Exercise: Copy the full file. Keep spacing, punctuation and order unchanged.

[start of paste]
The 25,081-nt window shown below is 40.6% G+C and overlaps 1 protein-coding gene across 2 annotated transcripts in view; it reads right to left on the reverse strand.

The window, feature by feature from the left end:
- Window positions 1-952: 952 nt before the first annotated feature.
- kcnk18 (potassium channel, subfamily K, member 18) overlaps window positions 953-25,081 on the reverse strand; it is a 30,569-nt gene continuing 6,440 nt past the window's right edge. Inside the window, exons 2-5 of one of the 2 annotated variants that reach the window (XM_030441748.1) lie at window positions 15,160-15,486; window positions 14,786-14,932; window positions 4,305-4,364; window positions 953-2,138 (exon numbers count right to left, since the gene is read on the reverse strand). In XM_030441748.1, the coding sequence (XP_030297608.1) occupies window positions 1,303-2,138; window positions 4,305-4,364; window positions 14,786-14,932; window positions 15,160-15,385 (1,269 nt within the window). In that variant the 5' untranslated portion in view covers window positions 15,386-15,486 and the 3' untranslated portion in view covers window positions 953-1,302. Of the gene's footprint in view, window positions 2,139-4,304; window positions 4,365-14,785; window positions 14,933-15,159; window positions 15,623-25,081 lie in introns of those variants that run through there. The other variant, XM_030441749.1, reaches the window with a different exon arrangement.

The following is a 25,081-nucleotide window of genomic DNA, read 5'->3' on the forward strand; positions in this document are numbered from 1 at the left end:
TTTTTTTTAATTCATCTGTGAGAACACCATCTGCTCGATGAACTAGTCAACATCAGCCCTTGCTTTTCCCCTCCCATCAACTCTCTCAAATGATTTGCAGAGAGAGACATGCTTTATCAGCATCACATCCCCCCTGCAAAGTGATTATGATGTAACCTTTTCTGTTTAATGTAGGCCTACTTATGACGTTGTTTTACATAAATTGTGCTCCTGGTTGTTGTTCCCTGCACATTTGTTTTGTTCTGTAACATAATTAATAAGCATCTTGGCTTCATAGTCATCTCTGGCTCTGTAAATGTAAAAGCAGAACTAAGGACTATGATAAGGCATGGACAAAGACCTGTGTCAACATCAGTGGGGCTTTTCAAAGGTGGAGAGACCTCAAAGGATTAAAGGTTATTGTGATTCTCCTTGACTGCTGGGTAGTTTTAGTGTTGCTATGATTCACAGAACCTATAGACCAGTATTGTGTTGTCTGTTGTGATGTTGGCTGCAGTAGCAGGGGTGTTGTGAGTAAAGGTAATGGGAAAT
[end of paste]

The 25,081-nt window shown below is 40.6% G+C and overlaps 1 protein-coding gene across 2 annotated transcripts in view; it reads right to left on the reverse strand.

The window, feature by feature from the left end:
- Window positions 1-952: 952 nt before the first annotated feature.
- kcnk18 (potassium channel, subfamily K, member 18) overlaps window positions 953-25,081 on the reverse strand; it is a 30,569-nt gene continuing 6,440 nt past the window's right edge. Inside the window, exons 2-5 of one of the 2 annotated variants that reach the window (XM_030441748.1) lie at window positions 15,160-15,486; window positions 14,786-14,932; window positions 4,305-4,364; window positions 953-2,138 (exon numbers count right to left, since the gene is read on the reverse strand). In XM_030441748.1, the coding sequence (XP_030297608.1) occupies window positions 1,303-2,138; window positions 4,305-4,364; window positions 14,786-14,932; window positions 15,160-15,385 (1,269 nt within the window). In that variant the 5' untranslated portion in view covers window positions 15,386-15,486 and the 3' untranslated portion in view covers window positions 953-1,302. Of the gene's footprint in view, window positions 2,139-4,304; window positions 4,365-14,785; window positions 14,933-15,159; window positions 15,623-25,081 lie in introns of those variants that run through there. The other variant, XM_030441749.1, reaches the window with a different exon arrangement.

The following is a 25,081-nucleotide window of genomic DNA, read 5'->3' on the forward strand; positions in this document are numbered from 1 at the left end:
TTTTTTTTAATTCATCTGTGAGAACACCATCTGCTCGATGAACTAGTCAACATCAGCCCTTGCTTTTCCCCTCCCATCAACTCTCTCAAATGATTTGCAGAGAGAGACATGCTTTATCAGCATCACATCCCCCCTGCAAAGTGATTATGATGTAACCTTTTCTGTTTAATGTAGGCCTACTTATGACGTTGTTTTACATAAATTGTGCTCCTGGTTGTTGTTCCCTGCACATTTGTTTTGTTCTGTAACATAATTAATAAGCATCTTGGCTTCATAGTCATCTCTGGCTCTGTAAATGTAAAAGCAGAACTAAGGACTATGATAAGGCATGGACAAAGACCTGTGTCAACATCAGTGGGGCTTTTCAAAGGTGGAGAGACCTCAAAGGATTAAAGGTTATTGTGATTCTCCTTGACTGCTGGGTAGTTTTAGTGTTGCTATGATTCACAGAACCTATAGACCAGTATTGTGTTGTCTGTTGTGATGTTGGCTGCAGTAGCAGGGGTGTTGTGAGTAAAGGTAATGGGAAAT